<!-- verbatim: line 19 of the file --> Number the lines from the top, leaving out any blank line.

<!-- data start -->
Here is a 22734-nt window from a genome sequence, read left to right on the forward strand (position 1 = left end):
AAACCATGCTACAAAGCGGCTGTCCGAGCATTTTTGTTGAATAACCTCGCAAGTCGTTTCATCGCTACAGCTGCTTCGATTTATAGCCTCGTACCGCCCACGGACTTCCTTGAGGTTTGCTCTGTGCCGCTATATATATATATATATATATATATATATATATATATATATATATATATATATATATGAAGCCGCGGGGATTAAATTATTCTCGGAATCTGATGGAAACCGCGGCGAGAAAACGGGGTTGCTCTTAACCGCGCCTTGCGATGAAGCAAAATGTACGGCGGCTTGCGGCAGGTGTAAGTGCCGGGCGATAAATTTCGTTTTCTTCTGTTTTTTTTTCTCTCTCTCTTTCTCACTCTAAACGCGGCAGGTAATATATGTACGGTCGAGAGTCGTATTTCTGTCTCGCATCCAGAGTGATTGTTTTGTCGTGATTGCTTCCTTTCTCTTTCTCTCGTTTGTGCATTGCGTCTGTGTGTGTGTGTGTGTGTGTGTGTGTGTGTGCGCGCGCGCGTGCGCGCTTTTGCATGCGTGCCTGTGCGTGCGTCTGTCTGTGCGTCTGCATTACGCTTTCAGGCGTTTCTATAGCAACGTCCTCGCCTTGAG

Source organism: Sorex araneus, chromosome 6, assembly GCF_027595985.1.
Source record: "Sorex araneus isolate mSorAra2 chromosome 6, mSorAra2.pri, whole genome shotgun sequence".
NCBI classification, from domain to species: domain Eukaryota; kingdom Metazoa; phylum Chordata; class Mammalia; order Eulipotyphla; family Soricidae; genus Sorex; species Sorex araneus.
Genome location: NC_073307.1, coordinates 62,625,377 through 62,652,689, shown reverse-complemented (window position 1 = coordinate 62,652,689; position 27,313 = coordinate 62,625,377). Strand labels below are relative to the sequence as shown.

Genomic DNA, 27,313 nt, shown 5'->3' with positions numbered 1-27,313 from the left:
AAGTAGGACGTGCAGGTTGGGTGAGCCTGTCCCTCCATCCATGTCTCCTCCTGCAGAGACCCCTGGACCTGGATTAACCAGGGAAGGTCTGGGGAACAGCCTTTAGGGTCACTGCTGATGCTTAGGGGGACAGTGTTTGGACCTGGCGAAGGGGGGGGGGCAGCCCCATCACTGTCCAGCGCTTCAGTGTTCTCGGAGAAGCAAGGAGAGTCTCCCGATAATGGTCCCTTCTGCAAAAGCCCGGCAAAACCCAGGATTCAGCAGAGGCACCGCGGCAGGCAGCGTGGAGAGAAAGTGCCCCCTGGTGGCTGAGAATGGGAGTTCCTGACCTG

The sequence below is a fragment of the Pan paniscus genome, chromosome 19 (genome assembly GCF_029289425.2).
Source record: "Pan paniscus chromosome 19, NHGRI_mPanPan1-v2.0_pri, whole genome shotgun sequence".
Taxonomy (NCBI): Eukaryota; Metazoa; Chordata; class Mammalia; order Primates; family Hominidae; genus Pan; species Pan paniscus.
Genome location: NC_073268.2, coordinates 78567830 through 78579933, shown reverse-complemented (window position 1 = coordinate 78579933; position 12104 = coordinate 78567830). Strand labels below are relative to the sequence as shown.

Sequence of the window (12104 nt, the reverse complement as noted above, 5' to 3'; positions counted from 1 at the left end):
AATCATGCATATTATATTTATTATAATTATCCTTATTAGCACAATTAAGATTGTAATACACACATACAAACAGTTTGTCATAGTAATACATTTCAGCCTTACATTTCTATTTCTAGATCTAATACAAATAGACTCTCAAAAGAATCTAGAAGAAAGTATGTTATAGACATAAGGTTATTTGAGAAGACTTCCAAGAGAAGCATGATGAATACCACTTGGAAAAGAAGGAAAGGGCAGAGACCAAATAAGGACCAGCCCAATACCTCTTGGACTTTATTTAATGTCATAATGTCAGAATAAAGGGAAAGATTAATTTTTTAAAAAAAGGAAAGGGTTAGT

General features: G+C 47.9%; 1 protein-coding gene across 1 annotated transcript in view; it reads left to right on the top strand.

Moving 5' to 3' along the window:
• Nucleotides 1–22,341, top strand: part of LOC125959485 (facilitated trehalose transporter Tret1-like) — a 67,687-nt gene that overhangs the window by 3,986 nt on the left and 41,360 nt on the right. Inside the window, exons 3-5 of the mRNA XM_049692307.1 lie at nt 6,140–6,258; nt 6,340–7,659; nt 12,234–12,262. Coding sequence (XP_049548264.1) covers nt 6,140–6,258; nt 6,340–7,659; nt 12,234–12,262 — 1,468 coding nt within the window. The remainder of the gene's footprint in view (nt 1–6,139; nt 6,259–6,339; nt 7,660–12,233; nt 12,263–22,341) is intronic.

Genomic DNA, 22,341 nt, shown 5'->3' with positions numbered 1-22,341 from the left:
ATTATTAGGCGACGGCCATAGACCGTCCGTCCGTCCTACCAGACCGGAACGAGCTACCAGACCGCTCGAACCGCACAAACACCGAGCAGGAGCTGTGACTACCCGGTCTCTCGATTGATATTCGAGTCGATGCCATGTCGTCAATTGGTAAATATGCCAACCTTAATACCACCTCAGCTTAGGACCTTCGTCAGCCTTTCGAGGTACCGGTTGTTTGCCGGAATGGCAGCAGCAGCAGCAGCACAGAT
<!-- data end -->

ATTATTAGGCGACGGCCATAGACCGTCCGTCCGTCCTACCAGACCGGAACGAGCTACCAGACCGCTCGAACCGCACAAACACCGAGCAGGAGCTGTGACTACCCGGTCTCTCGATTGATATTCGAGTCGATGCCATGTCGTCAATTGGTAAATATGCCAACCTTAATACCACCTCAGCTTAGGACCTTCGTCAGCCTTTCGAGGTACCGGTTGTTTGCCGGAATGGCAGCAGCAGCAGCAGCACAGAT